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Northern Ireland woman takes fight for NHS-funded abortion care to Supreme Court

By Ann W Schmidt

Published 02/11/2016

Backing: BPAS chief Ann Furedi
Backing: BPAS chief Ann Furedi
Rebecca Schiller of Birthrights

An appeal to grant Northern Ireland women NHS-funded abortion care in England will be heard by the Supreme Court today.

The case was brought by a young woman and her mother from Northern Ireland but it was unsuccessful at the High Court and the Court of Appeal. They were then given permission to appeal at the Supreme Court.

When the young woman was 15 years old, she and her mother had to travel to Manchester in order to terminate her pregnancy in 2012. The treatment cost £900 and in 2014, the mother and daughter brought a case that the treatment should have been funded by the NHS.

The mother and daughter will be supported by several charities, including Alliance for Choice, the British Pregnancy Advisory Service (BPAS), Birthrights, the Family Planning Association (FPA) and the Abortion Support Network.

They will be arguing that the ban on NHS-funded abortions violates Articles 8 and 14 of the European Convention on Human Rights, which cover the right to private and family life as well as the right to not be discriminated against.

Because abortions are illegal in Northern Ireland except under exceptional circumstances, women have to travel to other parts of the UK for procedures.

They are also ineligible for NHS-financed abortion treatments in England, so have to pay for private procedures as well as their travel costs and other associated costs. These private procedures can cost up to £2,000. Ann Furedi, bpas chief executive, said until women are legally allowed abortions at home in Northern Ireland, they should be allowed to have NHS-funded care in England.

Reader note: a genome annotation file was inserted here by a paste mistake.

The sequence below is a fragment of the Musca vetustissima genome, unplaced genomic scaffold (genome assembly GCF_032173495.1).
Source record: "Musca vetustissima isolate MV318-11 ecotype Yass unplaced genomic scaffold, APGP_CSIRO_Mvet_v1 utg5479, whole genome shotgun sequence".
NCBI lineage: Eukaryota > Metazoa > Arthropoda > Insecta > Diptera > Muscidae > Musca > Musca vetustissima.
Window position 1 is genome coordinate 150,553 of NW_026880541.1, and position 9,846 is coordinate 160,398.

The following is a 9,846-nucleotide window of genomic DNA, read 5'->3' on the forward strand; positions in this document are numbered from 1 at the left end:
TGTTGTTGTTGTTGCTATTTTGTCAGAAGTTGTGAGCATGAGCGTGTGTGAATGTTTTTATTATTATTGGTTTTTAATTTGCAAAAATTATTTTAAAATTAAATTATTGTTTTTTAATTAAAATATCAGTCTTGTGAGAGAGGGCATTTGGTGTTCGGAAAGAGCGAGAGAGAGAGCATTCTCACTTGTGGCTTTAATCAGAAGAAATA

"It is simply unjust that women from Northern Ireland are forced to pay for healthcare that is provided free of charge to women resident in all other parts of the UK."

The costs of travelling to England and receiving private care can be too expensive for some women, so Ms Furedi said these women end up purchasing abortion pills illegally online and "risk criminal punishment".

FPA chief executive Natika H Halil said the current laws in Northern Ireland regarding abortion were a "failure to women's reproductive health".

"It's a disgrace that women are still forced to travel, and this injustice is only compounded by the high cost of private procedures that women from Northern Ireland have to pay."

Ms Halil added: "Women who have used early medical abortion pills bought online have been criminally prosecuted, which is effectively a punishment for not having financial means or resources to travel to England."

Rebecca Schiller, CEO of Birthrights, said she hopes the outcome of the appeal will be the "beginning of Northern Irish women's human rights being upheld". "It is unacceptable that women must choose between keeping an unwanted pregnancy, risk prosecution by buying illegal abortion pills or spend significant sums to travel to England."

In 2015, 833 women travelled to England and Wales for abortion treatments, according to Department of Health statistics.

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